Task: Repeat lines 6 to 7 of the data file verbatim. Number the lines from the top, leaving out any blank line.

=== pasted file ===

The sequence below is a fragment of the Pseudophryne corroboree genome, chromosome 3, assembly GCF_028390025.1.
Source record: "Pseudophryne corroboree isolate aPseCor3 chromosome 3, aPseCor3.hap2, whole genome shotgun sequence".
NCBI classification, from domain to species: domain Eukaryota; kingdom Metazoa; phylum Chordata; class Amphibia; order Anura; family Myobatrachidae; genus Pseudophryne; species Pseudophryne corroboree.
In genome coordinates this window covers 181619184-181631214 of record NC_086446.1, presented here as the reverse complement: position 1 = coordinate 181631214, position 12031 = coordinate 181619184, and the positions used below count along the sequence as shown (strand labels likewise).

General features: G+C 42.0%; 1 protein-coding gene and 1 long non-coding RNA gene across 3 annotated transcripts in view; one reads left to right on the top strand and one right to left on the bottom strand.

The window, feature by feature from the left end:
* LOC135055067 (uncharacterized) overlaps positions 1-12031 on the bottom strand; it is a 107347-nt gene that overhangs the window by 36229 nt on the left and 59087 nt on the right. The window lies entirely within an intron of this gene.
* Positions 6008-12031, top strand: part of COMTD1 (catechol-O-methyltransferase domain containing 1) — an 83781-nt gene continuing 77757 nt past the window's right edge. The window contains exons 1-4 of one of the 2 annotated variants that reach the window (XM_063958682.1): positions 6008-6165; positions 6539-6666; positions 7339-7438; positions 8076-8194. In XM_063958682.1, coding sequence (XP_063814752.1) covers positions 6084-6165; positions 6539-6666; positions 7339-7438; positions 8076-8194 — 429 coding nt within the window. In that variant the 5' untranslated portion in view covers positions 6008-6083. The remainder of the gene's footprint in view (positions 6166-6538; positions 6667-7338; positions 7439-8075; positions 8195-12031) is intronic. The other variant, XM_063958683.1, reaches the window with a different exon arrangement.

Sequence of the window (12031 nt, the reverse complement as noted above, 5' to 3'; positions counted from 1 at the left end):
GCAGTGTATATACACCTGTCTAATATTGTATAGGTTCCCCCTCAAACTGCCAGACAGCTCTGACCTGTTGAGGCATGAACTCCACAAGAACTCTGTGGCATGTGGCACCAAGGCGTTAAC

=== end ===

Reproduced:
The window, feature by feature from the left end:
* LOC135055067 (uncharacterized) overlaps positions 1-12031 on the bottom strand; it is a 107347-nt gene that overhangs the window by 36229 nt on the left and 59087 nt on the right. The window lies entirely within an intron of this gene.